Franco and Fascist Spain

3113 Words13 Pages
The long term misunderstanding and simplification of RIGHT vs. LEFT terminology in political discourse is responsible for the misconception that “The RIGHT” with its emphasis on traditional, nationalistic, conservative or religious values is inevitably a step in the direction of the FAR RIGHT "ending in Fascism." Yet history has demonstrated that both political extremes share a basic common appeal to the “masses” and depend on a collectivist ideology that glorifies abstractions such as "The Nation," "The People," "The Throne" or "The Working Class." On the eve of World War II, various so called “Right Wing” authoritarian regimes of the conservative, traditional, national and religious type (always considered by the Left to be…show more content…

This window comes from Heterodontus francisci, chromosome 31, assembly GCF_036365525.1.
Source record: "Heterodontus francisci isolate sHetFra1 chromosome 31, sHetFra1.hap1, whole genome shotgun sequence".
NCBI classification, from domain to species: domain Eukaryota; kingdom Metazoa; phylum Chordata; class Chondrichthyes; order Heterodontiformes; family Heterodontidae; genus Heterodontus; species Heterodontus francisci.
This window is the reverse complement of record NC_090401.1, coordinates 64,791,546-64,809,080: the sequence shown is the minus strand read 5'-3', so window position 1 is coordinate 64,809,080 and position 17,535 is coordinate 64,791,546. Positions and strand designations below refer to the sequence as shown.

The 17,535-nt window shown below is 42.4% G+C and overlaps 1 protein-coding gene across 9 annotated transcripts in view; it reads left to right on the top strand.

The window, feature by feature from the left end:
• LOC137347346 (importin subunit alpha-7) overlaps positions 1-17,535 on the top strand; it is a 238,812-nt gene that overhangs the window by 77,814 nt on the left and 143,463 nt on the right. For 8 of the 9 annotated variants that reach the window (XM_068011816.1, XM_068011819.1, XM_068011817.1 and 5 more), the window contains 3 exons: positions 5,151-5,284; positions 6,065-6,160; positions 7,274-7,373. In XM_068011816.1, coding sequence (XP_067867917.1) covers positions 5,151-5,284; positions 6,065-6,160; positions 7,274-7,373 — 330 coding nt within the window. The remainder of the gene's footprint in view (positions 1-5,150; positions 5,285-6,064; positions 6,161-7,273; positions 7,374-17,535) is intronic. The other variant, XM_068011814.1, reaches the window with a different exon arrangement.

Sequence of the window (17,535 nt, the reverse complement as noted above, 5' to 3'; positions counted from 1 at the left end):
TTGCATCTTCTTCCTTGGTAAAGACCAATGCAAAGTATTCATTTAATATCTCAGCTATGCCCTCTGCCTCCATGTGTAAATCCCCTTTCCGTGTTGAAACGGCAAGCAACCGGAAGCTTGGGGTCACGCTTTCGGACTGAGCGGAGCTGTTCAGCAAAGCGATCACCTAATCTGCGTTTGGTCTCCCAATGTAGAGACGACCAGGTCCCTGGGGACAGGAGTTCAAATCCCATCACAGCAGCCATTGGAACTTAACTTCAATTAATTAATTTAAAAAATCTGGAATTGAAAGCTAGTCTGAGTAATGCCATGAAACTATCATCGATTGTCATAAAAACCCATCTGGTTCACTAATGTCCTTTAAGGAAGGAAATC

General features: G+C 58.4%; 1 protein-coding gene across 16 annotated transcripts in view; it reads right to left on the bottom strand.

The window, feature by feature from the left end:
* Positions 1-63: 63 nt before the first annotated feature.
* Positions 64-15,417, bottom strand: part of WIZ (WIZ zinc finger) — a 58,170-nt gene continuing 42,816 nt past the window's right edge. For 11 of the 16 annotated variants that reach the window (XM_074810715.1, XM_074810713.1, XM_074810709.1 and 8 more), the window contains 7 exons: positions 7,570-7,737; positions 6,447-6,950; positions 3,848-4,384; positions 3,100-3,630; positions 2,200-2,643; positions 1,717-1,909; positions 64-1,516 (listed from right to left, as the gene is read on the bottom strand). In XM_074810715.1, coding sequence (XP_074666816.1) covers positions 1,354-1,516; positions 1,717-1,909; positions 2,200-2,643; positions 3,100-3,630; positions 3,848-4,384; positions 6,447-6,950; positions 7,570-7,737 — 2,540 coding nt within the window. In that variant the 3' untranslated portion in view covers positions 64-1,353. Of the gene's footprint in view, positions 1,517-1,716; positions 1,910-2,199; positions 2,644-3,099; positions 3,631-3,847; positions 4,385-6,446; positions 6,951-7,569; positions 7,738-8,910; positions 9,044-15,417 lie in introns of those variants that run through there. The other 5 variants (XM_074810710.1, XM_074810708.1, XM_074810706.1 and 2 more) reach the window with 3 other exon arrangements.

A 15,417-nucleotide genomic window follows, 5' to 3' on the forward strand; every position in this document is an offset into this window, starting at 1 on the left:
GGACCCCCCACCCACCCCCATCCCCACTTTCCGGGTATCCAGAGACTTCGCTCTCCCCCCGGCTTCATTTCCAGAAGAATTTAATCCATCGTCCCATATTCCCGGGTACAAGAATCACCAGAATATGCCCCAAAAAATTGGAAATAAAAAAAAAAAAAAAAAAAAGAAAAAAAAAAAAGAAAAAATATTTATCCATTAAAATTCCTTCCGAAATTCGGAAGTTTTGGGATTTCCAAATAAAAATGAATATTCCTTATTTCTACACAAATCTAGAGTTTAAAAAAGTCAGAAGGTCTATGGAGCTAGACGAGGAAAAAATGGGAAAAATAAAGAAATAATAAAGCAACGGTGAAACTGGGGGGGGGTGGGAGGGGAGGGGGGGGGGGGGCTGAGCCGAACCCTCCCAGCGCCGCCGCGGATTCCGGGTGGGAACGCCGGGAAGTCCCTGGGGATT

Many conservative supporters of the church, military and monarchy were concerned as much by the leader of the Falange, Jose Antonio, (always referred to by his admirers and followers by his first names only) as by the Marxists and their myriad anarchist and socialist parties. The moderate conservative right, monarchist and centrist parties that opposed the Leftist “Popular Front” in the elections in 1936 refused to enter into an electoral alliance with the Falange which stood isolated. Jose Antonio had stepped on too many toes by his justifiable criticism of scandal and corruption among parties of all shades. His calls for social justice for the Spanish working class, small farmers and agricultural workers led to charges by the Catholic and conservative Right Wing Press that he was a “Bolshevik” to which he responded that all those wealthy Spaniards who valued luxuries and their petty whims more than the hunger of the people were the real Bolsheviks –“the Bolshevism of the Privileged” and added oil to the fire by proclaiming "In the depths of our souls there vibrates a sympathy toward many people of the Left who have arrived at hatred by the same path which has led us to love – criticism of a sad mediocre, miserable and melancholy Spain.” Mussolini had been a Socialist in his youth and shown anti-Catholic sentiments during the first ten years of Fascist rule. Similarly in Spain, the Catholic Church was suspicious of the Falange and its street
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